National Treasure #170: The Detonation of Ripple Rock


Maybe blowing up underwater rock peaks seems like an odd treasure, but it removed a hazard to navigation that had claimed or damaged about 120 vessels and killed at least 114 people. At the time, in 1958, it was the largest non-nuclear explosion ever. It’s a National Historic Event.

Historical plaque overlooking Seymour Narrows and site of Ripple Rock.

The History Behind the Plaque

  • 1792 – Captain Vancouver identified the hazard when charting the Seymour Narrows, a nasty stretch of water between Vancouver Island and the mainland.
  • 1931 – A marine commission recommended the removal of Ripple Rock.
  • 1942 – The government authorized attempts to remove it.
  • 1943 – An attempt with floating drilling barges failed when the cables anchoring the barges kept breaking.
  • 1945 – An attempt with overhead cables also failed.
  • 1953 – The National Research Council commissioned a feasibility study.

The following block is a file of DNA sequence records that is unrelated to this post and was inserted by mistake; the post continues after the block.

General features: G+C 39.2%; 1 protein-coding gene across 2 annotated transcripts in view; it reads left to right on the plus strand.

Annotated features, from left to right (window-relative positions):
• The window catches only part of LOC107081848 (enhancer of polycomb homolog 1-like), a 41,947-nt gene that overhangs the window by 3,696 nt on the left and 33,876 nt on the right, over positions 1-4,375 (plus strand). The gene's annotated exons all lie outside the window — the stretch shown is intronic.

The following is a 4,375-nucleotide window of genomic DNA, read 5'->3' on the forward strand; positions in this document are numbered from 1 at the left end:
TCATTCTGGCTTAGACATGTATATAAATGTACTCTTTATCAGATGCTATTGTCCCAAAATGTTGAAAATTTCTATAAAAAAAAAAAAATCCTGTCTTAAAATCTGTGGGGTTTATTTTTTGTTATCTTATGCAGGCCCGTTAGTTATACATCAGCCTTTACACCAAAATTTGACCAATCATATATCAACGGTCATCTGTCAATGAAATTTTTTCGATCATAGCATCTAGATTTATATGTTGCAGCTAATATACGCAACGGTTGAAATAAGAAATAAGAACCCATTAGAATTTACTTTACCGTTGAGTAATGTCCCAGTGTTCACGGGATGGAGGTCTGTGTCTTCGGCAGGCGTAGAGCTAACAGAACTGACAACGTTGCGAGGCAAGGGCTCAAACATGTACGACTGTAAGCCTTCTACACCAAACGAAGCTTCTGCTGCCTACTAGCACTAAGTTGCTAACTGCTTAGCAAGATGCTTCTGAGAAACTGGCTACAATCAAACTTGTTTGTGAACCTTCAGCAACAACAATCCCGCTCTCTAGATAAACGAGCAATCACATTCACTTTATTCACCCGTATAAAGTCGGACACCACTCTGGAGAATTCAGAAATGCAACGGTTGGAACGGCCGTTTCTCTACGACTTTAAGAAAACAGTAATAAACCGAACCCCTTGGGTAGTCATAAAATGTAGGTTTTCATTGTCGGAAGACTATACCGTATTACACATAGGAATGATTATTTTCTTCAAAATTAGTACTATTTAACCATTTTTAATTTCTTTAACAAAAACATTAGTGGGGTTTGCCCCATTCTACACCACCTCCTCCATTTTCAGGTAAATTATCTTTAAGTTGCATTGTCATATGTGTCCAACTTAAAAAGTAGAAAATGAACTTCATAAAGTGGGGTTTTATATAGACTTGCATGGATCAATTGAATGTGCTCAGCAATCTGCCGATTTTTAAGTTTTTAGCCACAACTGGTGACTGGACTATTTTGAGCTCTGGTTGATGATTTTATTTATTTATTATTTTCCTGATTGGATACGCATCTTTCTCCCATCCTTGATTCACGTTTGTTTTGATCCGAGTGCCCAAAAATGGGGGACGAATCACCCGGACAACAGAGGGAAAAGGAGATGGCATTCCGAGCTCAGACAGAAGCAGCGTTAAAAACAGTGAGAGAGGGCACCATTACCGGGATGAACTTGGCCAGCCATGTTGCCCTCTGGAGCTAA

• 1955 – 1958 – About 75 hard-rock miners worked in three shifts to drill shafts down (500 feet) and then laterally under the sea bed (2,300 feet) and up into the peaks, and to stuff them with explosives.
  • 1958, April 05 at 9:31:02 – Ka-boom!

Watching the Event

It was the first nationally televised live event on CBC, but the magic of the internet means that if you missed it then, you can still see it now.

The explosion itself (2:33)

Some history (27:19)

Or you can check out the page on Ripple Rock from the Museum at Campbell River.



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4 Responses to National Treasure #170: The Detonation of Ripple Rock

  1. Ralph Gibson says:

    I remember watching this on TV , I think at home.

  2. Barry says:

    Interesting that a 25′ tidal wave did not cause damage. How/what/how do you consider damage to count?

    • Isabel Gibson says:

      Barry – I guess they counted some marine life . . .
      “No damage was sustained. Careful monitoring by the Fisheries Department found that five orca, a school of porpoises, two sea lions and one fur seal seen near the area before the explosion were all seen again afterward.”
      I dunno about the partridge in the pear tree.

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